Understanding your right to secure payment as a subcontractor or material supplier in Washington state can be challenging. In this blog post, the Northwest Lien team explains the purpose of a Washington Notice of Intent, also known as a preliminary notice, and how it applies to your specific situation.
A Notice of Intent in Washington state is a document that commercial subcontractors and material suppliers must send to property owners within 60 days of first furnishing to protect their lien rights. It’s basically a letter that says, “Hey, I’m not contracted with you directly, so here I am and I’m expecting to get paid for my work when this is all over.” The Notice of Intent letter does not need to be recorded or notarized in Washington state, but it does need to be sent to the owner and general/prime contractor by certified mail or hand delivery. Additionally, the Washington notice deadline for subcontractors on residential jobs is just 10 days from the start date of the project.
In Washington, a Notice of Intent goes by several other names, including preliminary notice, pre-claim notice, or Notice of Right to Claim Lien. While there are technically differences between a preliminary notice and Notice of Intent in other states, Washington does not require the two to be separate documents with different purposes (like in Wyoming or North Dakota, for example); thus, it’s common for industry professionals in Washington to use all of the phrases interchangeably.
There is, however, a distinction between a Notice of Intent and a Notice to Owner. A Washington Notice to Owner, also known as a Model Disclosure Statement, is a document that prime contractors must provide the property owner on smaller jobs before work commences. Prime contractors, or those who have a direct contractual relationship with the property owner, are exempt from the Notice of Intent requirement because their contract with the owner serves as enough notice of their work; for all residential projects, or commercial projects under $60,000, however, prime contractors must complete a Notice to Owner to maintain their lien rights.
With that in mind, Washington state law requires the following parties to file a Washington Notice of Intent / preliminary notice:
As we mentioned before, you do not need to file this notice if you are directly contracted with the property owner. Laborers are also exempt from the Notice of Intent requirement in Washington state under RCW 60.04.031 as long as they have provided labor and only labor.
Additionally, general contractors hired by a government entity do not need to file a notice against that entity. To do so would defeat the purpose of a pre-claim notice which is to make the general contractor and property owner aware of the parties working on the construction project. This helps to determine eligibility to initiate a payment bond in the case of future payment disputes.
A quick, shameless plug before we tell you all of our secrets: Northwest Lien Service can file your Notice of Intent for you with ensured accuracy, and often within just 48 hours. Especially for larger contractors who have made it a habit to send precautionary preliminary notices for every project (recommended), our membership options can save you a load of time and headaches while maintaining your lien rights.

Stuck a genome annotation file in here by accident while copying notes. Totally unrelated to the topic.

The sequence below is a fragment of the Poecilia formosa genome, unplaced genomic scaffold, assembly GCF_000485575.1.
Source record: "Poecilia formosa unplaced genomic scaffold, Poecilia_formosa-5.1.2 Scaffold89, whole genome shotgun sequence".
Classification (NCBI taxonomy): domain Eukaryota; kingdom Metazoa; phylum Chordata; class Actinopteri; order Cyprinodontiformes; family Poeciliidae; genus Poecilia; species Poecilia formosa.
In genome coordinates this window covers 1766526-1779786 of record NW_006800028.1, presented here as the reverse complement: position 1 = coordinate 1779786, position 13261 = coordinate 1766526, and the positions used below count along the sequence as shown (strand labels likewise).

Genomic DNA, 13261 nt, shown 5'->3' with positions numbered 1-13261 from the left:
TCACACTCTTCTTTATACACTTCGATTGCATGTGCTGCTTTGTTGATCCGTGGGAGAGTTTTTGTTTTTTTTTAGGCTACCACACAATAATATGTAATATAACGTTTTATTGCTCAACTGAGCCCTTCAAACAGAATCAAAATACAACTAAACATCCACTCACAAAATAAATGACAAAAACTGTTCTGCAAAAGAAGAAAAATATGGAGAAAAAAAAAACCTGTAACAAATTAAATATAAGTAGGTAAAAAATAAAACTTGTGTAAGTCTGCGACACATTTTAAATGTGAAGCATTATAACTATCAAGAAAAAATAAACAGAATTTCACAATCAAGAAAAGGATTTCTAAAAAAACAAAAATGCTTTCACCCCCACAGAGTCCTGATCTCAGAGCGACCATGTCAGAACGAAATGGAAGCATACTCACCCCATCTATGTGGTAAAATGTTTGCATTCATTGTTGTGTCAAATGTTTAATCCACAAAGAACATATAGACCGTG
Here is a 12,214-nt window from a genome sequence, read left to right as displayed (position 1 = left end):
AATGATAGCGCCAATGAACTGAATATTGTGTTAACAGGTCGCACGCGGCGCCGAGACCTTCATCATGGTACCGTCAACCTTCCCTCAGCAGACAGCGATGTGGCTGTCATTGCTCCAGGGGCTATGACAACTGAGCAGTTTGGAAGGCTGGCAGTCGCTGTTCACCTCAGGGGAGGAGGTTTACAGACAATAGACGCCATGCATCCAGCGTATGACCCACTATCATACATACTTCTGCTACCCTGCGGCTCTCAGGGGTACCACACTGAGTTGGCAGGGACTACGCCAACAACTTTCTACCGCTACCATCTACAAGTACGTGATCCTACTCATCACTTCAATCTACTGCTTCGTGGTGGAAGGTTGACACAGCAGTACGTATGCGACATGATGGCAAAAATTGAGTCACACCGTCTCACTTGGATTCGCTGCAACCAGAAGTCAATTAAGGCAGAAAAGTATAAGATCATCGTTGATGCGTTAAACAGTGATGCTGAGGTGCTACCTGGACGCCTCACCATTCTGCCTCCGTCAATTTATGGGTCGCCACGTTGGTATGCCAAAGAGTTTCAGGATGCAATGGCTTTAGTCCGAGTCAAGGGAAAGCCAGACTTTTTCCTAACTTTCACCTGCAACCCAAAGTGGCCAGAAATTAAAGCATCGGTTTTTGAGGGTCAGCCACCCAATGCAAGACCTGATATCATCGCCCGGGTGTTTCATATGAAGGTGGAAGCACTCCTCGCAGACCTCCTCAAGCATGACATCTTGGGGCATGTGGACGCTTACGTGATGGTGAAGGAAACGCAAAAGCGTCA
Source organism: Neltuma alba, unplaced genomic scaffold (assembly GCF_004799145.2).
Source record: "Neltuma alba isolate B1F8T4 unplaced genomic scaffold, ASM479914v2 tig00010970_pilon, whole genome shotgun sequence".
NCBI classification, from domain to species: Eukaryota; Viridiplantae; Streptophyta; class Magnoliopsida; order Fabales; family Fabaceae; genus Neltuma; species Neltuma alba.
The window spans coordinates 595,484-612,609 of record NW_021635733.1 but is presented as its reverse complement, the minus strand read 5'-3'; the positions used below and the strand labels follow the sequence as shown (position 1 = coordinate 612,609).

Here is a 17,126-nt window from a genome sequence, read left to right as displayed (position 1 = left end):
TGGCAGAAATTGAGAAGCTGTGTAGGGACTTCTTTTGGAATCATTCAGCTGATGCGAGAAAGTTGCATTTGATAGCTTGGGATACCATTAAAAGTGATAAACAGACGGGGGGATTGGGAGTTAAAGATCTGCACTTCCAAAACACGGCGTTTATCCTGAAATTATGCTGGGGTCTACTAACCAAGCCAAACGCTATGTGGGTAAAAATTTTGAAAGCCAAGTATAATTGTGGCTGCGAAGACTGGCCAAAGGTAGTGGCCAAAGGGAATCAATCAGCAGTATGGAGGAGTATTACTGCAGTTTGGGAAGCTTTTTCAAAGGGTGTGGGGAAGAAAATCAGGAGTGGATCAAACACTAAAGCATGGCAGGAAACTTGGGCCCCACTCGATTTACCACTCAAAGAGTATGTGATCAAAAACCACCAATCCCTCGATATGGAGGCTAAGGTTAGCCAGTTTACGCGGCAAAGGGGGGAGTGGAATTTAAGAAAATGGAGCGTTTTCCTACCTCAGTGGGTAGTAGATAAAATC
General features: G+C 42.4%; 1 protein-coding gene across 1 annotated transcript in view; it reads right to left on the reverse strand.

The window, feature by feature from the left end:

That said, if you want to tackle it yourself … there are two necessary steps to send notice in Washington state:
We go over both steps in detail below.
While there is not a specific Notice of Intent form required in Washington, your Notice of Intent / preliminary notice must include the following information:
Be sure to look over this portion of the Notice of Intent to Lien letter to check for common mistakes such as misspellings, relying on job information provided by the customer, or not listing the full name of a business.
When you feel satisfied the above information is correct, the next step is to mail the Notice of Intent letter to the property owner and prime contractor. You must send the form by certified mail because this provides you with a return receipt indicating that the property owner and prime contractor received your preliminary notice — proof that you’ve done your due diligence!
For a more personal touch, you can also choose to deliver the notice in person. If you opt for hand delivery, you will need to obtain a proof of delivery signature from each recipient. Northwest Lien Service always recommends keeping copies of forms sent and proof of delivery receipts in case anyone questions your compliance with state law later. The simplest way to complete this legal requirement is by filling in the blank lines on an Intent to Lien letter template (or, again, by having our team do it for you).
Though the notice deadline on commercial projects is 60 days from first furnishing, we advise contractors on any job — commercial or residential — to complete this task within 10 days. We figure it’s easier to remember just one notice deadline for any kind of project, and the Notice of Intent is so important that we’d rather have our clients err on the safe side.
Northwest Lien Service, a construction and mechanic’s lien service serving Washington and Oregon, offers two membership options to assist you in collecting the payments you have earned. Both membership levels entitle you to a dedicated account manager with many years of lien expertise, free title searches, and several other benefits.
We understand you have construction projects to complete and don’t have the time to chase payments. Our services make the process of sending a notice and filing a lien much more efficient. Please contact Northwest Lien today at 425-620-3155 or complete this online contact form to receive a call back from us.